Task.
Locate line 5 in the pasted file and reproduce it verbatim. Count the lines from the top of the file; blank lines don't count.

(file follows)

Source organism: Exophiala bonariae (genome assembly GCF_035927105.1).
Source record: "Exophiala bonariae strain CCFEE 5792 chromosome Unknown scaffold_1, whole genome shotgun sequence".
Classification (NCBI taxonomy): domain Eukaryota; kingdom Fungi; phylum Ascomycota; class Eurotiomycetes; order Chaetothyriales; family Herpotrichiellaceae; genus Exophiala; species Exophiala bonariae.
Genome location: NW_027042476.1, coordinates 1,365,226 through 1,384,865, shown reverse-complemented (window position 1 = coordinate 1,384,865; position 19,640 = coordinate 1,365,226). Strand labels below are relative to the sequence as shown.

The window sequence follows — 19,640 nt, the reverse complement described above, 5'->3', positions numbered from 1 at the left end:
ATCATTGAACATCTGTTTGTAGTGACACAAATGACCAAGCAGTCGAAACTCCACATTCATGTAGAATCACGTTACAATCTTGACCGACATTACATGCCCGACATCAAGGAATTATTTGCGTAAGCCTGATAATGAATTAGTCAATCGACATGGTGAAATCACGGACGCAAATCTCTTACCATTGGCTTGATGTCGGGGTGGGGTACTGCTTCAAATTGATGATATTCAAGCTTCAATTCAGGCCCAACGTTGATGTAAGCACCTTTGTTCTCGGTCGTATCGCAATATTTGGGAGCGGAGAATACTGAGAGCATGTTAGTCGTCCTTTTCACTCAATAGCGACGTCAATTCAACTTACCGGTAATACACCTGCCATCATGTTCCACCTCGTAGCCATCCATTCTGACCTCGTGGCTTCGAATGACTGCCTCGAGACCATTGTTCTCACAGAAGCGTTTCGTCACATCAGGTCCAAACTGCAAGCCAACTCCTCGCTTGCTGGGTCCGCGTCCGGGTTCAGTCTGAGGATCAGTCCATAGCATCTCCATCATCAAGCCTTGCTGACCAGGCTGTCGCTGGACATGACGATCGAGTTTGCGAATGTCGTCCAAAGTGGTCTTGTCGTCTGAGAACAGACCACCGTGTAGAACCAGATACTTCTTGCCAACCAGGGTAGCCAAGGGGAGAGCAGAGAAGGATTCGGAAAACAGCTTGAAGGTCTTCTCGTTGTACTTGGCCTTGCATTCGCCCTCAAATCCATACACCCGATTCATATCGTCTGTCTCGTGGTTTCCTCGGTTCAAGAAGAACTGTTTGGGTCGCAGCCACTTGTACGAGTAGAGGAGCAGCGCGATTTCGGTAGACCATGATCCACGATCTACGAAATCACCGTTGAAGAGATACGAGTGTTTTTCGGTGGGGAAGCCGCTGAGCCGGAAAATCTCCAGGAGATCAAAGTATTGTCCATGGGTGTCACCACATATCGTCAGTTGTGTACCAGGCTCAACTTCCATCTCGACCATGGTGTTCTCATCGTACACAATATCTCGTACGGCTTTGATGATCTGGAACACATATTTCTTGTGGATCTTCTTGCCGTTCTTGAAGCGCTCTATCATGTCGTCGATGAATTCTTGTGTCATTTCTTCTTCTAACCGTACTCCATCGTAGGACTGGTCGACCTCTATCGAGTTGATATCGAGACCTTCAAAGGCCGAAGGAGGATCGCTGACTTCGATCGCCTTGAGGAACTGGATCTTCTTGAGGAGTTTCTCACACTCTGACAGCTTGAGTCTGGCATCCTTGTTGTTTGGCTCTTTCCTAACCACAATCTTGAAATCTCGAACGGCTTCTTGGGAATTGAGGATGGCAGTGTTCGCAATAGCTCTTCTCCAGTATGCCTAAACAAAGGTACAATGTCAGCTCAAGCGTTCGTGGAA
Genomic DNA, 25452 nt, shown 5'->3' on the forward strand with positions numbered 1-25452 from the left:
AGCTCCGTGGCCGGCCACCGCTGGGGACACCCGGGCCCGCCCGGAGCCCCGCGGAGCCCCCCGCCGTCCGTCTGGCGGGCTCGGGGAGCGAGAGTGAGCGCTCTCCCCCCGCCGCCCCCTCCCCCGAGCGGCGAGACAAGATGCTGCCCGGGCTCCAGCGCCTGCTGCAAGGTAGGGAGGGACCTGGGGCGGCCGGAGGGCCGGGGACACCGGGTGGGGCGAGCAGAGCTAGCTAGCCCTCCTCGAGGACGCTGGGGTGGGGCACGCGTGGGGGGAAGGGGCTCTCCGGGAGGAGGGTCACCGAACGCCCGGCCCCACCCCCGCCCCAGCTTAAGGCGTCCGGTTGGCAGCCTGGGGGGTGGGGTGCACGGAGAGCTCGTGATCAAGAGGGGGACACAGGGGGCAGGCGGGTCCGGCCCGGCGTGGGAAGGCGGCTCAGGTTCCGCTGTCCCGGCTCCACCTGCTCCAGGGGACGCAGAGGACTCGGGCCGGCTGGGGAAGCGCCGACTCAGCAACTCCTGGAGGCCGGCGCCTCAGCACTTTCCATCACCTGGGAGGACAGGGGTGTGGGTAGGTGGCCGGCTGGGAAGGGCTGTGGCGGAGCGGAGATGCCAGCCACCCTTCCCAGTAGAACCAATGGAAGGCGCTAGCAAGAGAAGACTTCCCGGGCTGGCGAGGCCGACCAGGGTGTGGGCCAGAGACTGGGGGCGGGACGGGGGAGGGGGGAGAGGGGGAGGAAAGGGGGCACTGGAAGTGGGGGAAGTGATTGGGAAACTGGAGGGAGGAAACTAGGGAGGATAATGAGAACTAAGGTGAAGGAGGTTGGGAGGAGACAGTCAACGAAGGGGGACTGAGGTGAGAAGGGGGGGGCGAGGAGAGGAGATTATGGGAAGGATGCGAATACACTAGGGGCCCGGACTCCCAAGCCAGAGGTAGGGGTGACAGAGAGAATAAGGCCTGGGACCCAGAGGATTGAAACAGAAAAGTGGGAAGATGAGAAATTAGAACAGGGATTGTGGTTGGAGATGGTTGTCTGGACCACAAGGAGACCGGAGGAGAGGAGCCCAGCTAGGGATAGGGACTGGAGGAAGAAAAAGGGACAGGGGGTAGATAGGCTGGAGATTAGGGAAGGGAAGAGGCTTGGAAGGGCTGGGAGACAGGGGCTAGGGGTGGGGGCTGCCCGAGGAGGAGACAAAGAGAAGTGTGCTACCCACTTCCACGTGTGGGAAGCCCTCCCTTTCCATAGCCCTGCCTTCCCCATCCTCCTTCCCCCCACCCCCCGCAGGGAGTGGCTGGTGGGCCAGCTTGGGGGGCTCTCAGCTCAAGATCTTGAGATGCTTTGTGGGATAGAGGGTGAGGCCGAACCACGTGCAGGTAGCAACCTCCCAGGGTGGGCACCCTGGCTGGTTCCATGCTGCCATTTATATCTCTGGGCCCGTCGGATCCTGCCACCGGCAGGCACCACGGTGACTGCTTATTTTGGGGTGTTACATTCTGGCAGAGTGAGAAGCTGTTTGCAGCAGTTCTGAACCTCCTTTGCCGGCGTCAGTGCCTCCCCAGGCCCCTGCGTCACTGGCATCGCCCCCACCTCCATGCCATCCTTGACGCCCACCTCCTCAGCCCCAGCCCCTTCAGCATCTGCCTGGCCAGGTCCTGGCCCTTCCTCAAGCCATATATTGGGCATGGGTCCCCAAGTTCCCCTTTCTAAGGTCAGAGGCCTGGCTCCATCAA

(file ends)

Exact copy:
The window sequence follows — 19,640 nt, the reverse complement described above, 5'->3', positions numbered from 1 at the left end: